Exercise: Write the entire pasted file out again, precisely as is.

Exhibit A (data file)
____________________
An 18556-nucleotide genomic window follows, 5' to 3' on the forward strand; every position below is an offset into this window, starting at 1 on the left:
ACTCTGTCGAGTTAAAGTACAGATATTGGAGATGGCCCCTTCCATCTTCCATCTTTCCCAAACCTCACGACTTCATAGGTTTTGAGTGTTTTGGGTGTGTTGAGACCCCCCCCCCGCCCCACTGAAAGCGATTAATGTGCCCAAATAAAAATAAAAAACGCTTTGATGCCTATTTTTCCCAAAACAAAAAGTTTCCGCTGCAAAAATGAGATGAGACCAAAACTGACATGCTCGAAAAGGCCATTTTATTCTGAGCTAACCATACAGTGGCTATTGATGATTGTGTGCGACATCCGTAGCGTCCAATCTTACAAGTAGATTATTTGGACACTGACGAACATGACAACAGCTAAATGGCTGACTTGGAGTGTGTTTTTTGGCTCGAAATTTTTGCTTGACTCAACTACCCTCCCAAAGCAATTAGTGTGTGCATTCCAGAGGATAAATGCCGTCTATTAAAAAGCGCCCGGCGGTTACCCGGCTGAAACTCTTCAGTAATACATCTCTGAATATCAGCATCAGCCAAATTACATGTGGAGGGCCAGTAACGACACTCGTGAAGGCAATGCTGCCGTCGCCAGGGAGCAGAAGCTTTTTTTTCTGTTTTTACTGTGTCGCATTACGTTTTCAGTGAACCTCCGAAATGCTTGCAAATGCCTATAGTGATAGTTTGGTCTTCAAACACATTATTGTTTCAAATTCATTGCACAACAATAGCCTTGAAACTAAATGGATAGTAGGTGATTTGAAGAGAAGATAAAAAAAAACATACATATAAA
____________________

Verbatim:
An 18556-nucleotide genomic window follows, 5' to 3' on the forward strand; every position below is an offset into this window, starting at 1 on the left:
ACTCTGTCGAGTTAAAGTACAGATATTGGAGATGGCCCCTTCCATCTTCCATCTTTCCCAAACCTCACGACTTCATAGGTTTTGAGTGTTTTGGGTGTGTTGAGACCCCCCCCCCGCCCCACTGAAAGCGATTAATGTGCCCAAATAAAAATAAAAAACGCTTTGATGCCTATTTTTCCCAAAACAAAAAGTTTCCGCTGCAAAAATGAGATGAGACCAAAACTGACATGCTCGAAAAGGCCATTTTATTCTGAGCTAACCATACAGTGGCTATTGATGATTGTGTGCGACATCCGTAGCGTCCAATCTTACAAGTAGATTATTTGGACACTGACGAACATGACAACAGCTAAATGGCTGACTTGGAGTGTGTTTTTTGGCTCGAAATTTTTGCTTGACTCAACTACCCTCCCAAAGCAATTAGTGTGTGCATTCCAGAGGATAAATGCCGTCTATTAAAAAGCGCCCGGCGGTTACCCGGCTGAAACTCTTCAGTAATACATCTCTGAATATCAGCATCAGCCAAATTACATGTGGAGGGCCAGTAACGACACTCGTGAAGGCAATGCTGCCGTCGCCAGGGAGCAGAAGCTTTTTTTTCTGTTTTTACTGTGTCGCATTACGTTTTCAGTGAACCTCCGAAATGCTTGCAAATGCCTATAGTGATAGTTTGGTCTTCAAACACATTATTGTTTCAAATTCATTGCACAACAATAGCCTTGAAACTAAATGGATAGTAGGTGATTTGAAGAGAAGATAAAAAAAAACATACATATAAA